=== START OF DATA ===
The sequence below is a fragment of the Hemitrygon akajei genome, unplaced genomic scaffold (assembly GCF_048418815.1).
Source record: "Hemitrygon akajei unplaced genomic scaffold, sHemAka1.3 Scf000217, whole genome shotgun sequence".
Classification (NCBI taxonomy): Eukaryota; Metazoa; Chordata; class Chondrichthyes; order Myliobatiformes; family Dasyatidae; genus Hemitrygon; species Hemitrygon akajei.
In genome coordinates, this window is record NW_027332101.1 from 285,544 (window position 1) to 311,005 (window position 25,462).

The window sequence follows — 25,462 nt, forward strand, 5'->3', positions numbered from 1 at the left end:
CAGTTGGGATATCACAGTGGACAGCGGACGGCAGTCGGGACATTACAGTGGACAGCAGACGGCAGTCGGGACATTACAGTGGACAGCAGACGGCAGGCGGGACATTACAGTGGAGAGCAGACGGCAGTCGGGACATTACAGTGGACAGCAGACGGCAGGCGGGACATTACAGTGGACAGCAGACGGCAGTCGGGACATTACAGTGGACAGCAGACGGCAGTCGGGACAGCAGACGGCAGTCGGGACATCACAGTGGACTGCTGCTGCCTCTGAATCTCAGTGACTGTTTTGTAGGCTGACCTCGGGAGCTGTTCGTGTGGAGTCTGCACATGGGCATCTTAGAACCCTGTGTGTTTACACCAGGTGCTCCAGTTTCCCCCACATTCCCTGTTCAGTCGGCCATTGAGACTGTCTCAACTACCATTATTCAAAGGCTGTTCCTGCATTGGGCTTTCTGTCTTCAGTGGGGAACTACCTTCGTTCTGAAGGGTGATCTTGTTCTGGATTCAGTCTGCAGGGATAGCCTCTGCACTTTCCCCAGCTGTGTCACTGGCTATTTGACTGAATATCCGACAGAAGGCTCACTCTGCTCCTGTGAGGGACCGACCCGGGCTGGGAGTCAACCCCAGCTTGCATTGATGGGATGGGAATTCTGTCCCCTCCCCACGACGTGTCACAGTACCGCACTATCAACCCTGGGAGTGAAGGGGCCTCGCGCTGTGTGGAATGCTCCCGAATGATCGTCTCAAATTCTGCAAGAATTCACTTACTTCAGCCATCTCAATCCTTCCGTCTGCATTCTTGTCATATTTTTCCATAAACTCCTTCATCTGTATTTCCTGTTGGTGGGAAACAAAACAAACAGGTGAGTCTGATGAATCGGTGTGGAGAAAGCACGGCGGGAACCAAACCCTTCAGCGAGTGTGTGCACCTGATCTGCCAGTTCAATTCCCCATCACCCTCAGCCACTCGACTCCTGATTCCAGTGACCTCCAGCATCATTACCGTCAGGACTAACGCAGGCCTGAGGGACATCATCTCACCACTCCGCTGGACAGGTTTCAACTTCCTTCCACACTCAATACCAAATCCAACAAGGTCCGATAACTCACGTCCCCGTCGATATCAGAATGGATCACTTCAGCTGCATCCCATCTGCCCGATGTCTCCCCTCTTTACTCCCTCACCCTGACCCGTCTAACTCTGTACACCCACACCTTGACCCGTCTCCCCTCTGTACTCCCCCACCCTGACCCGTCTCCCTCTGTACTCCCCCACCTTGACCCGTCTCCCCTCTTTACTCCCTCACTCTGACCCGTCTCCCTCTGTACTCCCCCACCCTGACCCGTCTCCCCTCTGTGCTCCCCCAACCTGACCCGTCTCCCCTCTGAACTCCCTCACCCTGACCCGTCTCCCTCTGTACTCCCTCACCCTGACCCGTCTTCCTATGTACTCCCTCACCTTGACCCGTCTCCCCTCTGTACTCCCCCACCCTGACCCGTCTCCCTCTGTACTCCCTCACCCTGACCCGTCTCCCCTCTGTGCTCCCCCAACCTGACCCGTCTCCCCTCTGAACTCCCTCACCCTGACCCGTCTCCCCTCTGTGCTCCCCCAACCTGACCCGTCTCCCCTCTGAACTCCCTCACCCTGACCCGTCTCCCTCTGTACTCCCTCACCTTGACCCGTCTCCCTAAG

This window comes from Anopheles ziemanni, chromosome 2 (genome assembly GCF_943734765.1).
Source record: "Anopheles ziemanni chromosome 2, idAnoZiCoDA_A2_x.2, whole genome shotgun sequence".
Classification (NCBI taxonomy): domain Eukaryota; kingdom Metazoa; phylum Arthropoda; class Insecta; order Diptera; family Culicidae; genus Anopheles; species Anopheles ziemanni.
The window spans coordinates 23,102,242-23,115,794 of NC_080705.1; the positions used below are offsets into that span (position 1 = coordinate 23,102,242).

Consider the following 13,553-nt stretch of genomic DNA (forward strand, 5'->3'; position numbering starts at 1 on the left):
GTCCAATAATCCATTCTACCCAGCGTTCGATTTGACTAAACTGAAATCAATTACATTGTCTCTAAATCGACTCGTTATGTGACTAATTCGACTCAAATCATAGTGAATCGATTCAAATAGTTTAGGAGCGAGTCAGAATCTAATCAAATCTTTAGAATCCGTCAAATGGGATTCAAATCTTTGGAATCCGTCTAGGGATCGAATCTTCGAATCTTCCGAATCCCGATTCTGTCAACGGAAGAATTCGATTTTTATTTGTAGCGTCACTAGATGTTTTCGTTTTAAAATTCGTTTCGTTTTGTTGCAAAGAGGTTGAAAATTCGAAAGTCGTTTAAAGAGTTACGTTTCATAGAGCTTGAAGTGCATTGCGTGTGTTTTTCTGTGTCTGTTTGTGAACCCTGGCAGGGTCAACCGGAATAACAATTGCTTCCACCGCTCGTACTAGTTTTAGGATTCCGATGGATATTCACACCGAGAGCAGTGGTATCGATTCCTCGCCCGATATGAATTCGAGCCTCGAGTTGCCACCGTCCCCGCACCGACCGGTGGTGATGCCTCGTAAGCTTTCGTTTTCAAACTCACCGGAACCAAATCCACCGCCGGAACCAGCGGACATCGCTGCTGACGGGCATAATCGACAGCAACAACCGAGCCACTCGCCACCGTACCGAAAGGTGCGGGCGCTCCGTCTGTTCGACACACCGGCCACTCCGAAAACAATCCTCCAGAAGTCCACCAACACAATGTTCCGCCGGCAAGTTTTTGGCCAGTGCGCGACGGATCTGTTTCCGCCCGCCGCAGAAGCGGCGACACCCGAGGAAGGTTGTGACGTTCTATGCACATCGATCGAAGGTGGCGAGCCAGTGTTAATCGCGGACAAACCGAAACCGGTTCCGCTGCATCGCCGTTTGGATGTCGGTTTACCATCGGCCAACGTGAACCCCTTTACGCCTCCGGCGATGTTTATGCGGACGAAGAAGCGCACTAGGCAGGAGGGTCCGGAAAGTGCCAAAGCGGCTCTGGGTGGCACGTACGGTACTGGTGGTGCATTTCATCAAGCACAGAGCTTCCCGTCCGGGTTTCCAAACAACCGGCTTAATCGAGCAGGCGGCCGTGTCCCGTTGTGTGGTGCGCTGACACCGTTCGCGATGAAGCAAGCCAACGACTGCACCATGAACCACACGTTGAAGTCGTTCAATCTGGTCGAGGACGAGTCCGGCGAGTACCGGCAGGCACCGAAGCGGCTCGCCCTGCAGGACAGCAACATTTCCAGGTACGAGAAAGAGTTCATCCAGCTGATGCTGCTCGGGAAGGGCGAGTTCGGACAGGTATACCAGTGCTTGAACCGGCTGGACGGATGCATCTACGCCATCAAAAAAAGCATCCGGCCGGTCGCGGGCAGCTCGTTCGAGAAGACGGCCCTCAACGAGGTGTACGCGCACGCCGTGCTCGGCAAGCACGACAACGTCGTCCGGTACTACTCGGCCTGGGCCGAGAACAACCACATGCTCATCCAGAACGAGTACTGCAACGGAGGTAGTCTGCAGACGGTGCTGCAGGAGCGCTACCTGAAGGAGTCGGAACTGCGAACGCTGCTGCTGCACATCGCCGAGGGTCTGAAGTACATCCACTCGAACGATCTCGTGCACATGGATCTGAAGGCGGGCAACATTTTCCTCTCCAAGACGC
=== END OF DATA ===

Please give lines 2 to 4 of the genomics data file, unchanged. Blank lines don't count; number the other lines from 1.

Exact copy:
Source record: "Hemitrygon akajei unplaced genomic scaffold, sHemAka1.3 Scf000217, whole genome shotgun sequence".
Classification (NCBI taxonomy): Eukaryota; Metazoa; Chordata; class Chondrichthyes; order Myliobatiformes; family Dasyatidae; genus Hemitrygon; species Hemitrygon akajei.
In genome coordinates, this window is record NW_027332101.1 from 285,544 (window position 1) to 311,005 (window position 25,462).